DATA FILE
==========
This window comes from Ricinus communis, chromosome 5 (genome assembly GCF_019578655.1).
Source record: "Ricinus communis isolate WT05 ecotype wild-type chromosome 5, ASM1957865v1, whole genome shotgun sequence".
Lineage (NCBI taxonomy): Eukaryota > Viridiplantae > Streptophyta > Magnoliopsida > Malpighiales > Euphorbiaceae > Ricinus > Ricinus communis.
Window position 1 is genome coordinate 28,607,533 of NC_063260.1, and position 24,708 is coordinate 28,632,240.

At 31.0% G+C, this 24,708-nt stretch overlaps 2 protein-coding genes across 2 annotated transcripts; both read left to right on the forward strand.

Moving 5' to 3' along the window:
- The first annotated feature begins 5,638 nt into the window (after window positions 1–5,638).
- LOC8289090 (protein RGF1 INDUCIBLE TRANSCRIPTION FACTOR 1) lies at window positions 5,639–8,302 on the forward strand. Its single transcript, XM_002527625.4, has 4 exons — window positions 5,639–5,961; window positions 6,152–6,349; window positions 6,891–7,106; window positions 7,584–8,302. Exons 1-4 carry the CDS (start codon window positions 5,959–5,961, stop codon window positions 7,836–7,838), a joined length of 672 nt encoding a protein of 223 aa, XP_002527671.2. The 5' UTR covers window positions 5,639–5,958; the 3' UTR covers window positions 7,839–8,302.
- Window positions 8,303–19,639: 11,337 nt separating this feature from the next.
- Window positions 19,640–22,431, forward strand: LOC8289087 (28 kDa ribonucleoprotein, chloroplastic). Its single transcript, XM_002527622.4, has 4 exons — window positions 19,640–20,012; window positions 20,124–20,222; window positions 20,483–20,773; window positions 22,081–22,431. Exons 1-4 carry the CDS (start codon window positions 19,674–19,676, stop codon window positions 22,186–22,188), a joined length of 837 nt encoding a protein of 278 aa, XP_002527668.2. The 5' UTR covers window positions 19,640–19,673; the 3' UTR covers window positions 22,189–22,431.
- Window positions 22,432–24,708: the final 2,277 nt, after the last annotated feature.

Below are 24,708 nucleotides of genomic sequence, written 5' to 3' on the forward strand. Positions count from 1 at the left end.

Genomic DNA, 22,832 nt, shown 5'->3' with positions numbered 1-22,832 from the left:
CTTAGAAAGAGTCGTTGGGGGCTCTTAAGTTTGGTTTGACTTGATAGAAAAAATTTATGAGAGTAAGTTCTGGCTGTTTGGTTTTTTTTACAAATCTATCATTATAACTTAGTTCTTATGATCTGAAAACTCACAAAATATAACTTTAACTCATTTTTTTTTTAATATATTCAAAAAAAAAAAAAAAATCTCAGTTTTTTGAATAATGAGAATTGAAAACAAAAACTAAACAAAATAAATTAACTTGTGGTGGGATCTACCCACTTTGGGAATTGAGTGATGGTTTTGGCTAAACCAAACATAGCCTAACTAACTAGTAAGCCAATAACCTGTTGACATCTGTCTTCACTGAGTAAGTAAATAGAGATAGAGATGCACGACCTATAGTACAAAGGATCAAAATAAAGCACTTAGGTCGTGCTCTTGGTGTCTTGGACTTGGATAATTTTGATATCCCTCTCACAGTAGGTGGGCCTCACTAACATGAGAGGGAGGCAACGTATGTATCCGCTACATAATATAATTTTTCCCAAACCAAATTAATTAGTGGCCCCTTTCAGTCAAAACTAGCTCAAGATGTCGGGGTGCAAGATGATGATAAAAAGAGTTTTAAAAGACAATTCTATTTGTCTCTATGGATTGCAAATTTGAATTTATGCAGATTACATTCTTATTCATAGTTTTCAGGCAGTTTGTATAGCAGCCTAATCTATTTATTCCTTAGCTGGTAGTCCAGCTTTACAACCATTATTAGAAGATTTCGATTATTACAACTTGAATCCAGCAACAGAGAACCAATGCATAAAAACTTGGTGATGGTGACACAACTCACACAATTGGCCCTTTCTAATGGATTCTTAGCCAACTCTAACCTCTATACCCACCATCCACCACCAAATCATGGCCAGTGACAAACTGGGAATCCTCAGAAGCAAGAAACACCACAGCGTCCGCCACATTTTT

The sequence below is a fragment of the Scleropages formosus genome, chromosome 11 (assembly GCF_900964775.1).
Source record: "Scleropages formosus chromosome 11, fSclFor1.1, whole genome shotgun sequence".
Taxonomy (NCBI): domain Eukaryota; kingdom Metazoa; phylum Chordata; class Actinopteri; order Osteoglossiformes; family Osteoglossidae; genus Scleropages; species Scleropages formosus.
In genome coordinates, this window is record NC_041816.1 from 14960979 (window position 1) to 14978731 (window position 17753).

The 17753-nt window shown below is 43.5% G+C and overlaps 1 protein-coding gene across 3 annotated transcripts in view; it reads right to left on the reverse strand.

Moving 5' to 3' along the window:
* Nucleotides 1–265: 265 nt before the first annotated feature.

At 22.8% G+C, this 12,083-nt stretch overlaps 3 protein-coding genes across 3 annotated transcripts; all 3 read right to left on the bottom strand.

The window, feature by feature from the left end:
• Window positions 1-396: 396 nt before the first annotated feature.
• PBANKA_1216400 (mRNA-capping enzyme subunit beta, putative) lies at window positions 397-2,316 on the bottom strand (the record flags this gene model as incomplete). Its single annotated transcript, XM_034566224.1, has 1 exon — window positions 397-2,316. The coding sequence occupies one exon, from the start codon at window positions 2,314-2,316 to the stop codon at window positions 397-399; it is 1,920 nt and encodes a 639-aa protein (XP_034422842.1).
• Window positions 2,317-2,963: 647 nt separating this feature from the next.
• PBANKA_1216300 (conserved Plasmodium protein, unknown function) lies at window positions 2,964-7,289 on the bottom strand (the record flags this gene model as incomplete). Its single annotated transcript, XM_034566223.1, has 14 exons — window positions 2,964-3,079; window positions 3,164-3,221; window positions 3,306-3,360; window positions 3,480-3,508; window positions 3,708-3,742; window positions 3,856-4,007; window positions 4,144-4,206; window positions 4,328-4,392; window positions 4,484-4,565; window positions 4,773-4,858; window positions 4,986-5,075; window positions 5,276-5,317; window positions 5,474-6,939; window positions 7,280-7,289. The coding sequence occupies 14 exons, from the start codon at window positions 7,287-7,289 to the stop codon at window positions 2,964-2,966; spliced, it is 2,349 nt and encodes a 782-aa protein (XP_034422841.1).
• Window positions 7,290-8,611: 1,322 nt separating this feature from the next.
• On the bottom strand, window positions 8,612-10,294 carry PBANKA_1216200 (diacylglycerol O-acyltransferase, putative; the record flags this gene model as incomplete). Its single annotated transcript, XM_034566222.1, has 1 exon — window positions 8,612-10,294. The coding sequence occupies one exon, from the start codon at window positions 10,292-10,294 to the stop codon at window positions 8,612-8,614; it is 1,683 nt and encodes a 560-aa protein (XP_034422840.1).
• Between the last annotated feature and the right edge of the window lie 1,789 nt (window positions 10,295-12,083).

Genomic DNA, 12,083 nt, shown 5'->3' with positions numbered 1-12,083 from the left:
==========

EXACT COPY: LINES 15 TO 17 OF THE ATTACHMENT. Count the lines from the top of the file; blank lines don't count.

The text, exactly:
The sequence below is a fragment of the Scleropages formosus genome, chromosome 11 (assembly GCF_900964775.1).
Source record: "Scleropages formosus chromosome 11, fSclFor1.1, whole genome shotgun sequence".
Taxonomy (NCBI): domain Eukaryota; kingdom Metazoa; phylum Chordata; class Actinopteri; order Osteoglossiformes; family Osteoglossidae; genus Scleropages; species Scleropages formosus.